– Slow or Stunted and Misshapen Leaves
If your Hoya plant is slow in its growth with misshapen leaves, or the bud seems to be falling before time, then it is time to recheck its light and temperature exposure. The plant needs a constant temperature and light range and will not tolerate sudden exposures or fluctuations.
Always keep the light and warmth around the plant constant. If you are planning to move your plant from indoors to outdoors or the reverse, always get the plant acclimatized instead of a sudden movement. Keep it away from the extreme heat of the sun as well away from chilly winds and frost conditions.
– Leaves Turning Yellow
One of the frequently asked questions about the health of the hoya plant is why the leaves turn yellow. The reasons for this could be several and it is important to identify the right one before you tackle the issue to ensure the plant picks up good health.
Too much water prevents the roots from taking in oxygen from the soil thereby turning the leaves yellow. Another reason for yellowing could be due to over-fertilizing of the plant, which leads to salt buildup or leaf scorch. A poorly draining soil or pot too could lead to this condition.
Always ensure the plant is in lightly moist soil and a pot with proper drainage holes. Ensure the holes of the pot are not clogged with the intricate root system. If you find roots sticking out of the pot, transplant the Hoya into a container one size bigger. To tackle fertilizer scorch, avoid fertilizing in winters and use a liquid formula only during the blooming season of the plant.
– Thin and Droopy Leaves
Do you find the vining stems thinning out with droopy leaves? Here is another outcome of an overly stressed plant caused by overexposure to heat and arid conditions. Hoya plants prefer a humid environment that is well-ventilated and has moderate heat. The soil should seldom be bone dry and the plant should not be placed under direct sun.
Fix the problem by moving the plant into partial light. Frequently mist the plant if you are in a dry zone and never expose the plant to direct sun’s heat.
Alternatively, you could use a garden sheet and place it over the plant to protect it, or create a greenhouse with a natural canopy formed by other larger plants. The hoya varieties are topical plants and thus survive in a similar environment with humidity, warmth, and indirect light.
– Buds Falling Before Time
The buds of your hoya plant may fall well before the time for one or all of these reasons. From inadequate light, exposure to sudden heat or cold, arid climates, or pest infestations, the cause could be any one of these.
The most important thing to do is to check the actual reason. Look on the underside of leaves and flowers for pests that may have infested the plant. Ensure your plant is in a well-lit spot and there is enough humidity in the air. Have these essential aspects in place to keep the buds intact and blooming through the year.
– Sticky Sap on Leaves
If you find sticky sap all over your leaf, it is due to sap-sucking pests such as mealybugs or aphids. These house garden pests not only suck the sap out of the plant foliage but leave their traces on the surface. This sticky sap can further attract ants if the issue is not tackled early.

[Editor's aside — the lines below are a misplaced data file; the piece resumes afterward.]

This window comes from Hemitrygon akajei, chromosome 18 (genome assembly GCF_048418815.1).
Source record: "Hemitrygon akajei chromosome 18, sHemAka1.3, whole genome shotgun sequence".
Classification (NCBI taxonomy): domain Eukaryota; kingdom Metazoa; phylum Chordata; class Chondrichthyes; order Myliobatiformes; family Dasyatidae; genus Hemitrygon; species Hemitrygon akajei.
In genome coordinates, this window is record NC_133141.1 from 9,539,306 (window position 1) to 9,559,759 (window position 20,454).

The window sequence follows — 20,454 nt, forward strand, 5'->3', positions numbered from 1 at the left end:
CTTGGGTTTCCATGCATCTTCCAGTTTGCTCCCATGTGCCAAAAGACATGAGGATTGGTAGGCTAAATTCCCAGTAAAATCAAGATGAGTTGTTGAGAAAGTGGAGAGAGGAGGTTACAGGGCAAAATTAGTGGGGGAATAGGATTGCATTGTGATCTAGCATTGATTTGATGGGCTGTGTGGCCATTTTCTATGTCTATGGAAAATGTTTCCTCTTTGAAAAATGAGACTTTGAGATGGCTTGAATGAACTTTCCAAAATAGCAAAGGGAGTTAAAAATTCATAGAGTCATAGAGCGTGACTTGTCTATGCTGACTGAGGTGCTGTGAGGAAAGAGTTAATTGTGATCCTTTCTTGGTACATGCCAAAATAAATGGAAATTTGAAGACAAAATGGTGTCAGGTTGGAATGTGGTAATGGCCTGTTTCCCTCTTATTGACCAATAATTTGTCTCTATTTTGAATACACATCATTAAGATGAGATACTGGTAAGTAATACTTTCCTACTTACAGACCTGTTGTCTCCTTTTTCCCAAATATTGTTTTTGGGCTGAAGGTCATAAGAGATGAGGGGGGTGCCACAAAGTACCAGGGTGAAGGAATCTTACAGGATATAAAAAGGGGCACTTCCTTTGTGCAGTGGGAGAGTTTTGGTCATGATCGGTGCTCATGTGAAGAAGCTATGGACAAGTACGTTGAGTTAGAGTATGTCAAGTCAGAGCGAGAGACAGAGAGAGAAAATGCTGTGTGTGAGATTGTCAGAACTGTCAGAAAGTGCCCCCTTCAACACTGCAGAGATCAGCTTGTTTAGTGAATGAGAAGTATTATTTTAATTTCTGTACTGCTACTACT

Eradicate pests with an organic insecticide and prevent their occurrence with neem oil. Clean leaves gently with a damp cloth to get rid of their traces once the pests have been gotten rid of.
Does Hoya Mindorensis like to dry out?
Hoya Mindorensis prefers to have its soil consistently moist, but it’s important not to overwater. Allow the top inch of soil to dry out between waterings to prevent root rot.
Does Hoya Mindorensis like to be crowded?
Hoya Mindorensis does not appreciate being overcrowded. It’s advisable to provide enough space for each plant to allow for proper airflow and growth. Avoid overcrowding to ensure the health and vitality of the plant.
Can I divide Hoya Mindorensis?
Yes, Hoya Mindorensis can be divided.
Carefully separate the plant into smaller sections, making sure each section has sufficient roots and leaves. Repot the divisions into individual containers, using well-draining soil. This allows for propagation and the growth of multiple plants from the original one.
You have read, in this detailed guide, how easy it is to grow this Hoya plant. Here is a quick summary and round-up of all that we have discussed in this article.
- Hoya Mindorensis is a low-maintenance plant that has long vining stems and constant blooms that makes it a favorite among many gardeners.
- The plant is an epiphyte with bright green leaves and wildflowers with tufts of white hairs.
- This hoya variant requires bright yet partial light, slightly moist soil, moderate heat, and high hubmidity to thrive and maintain healthy foliage.
- Propagate the plant easily using root or stem cuttings. The process is hassle-free and with basic gardening skills, you can achieve success.
- Tackle problems of the plant by monitoring its watering schedule, providing it with the ideal light conditions, and keeping pests at bay.
Hoya Mindorensis with its vining stems is a delight in any garden due to its bushy look. Grow the plant stress-free with minimal care and time to fill up any space with charm!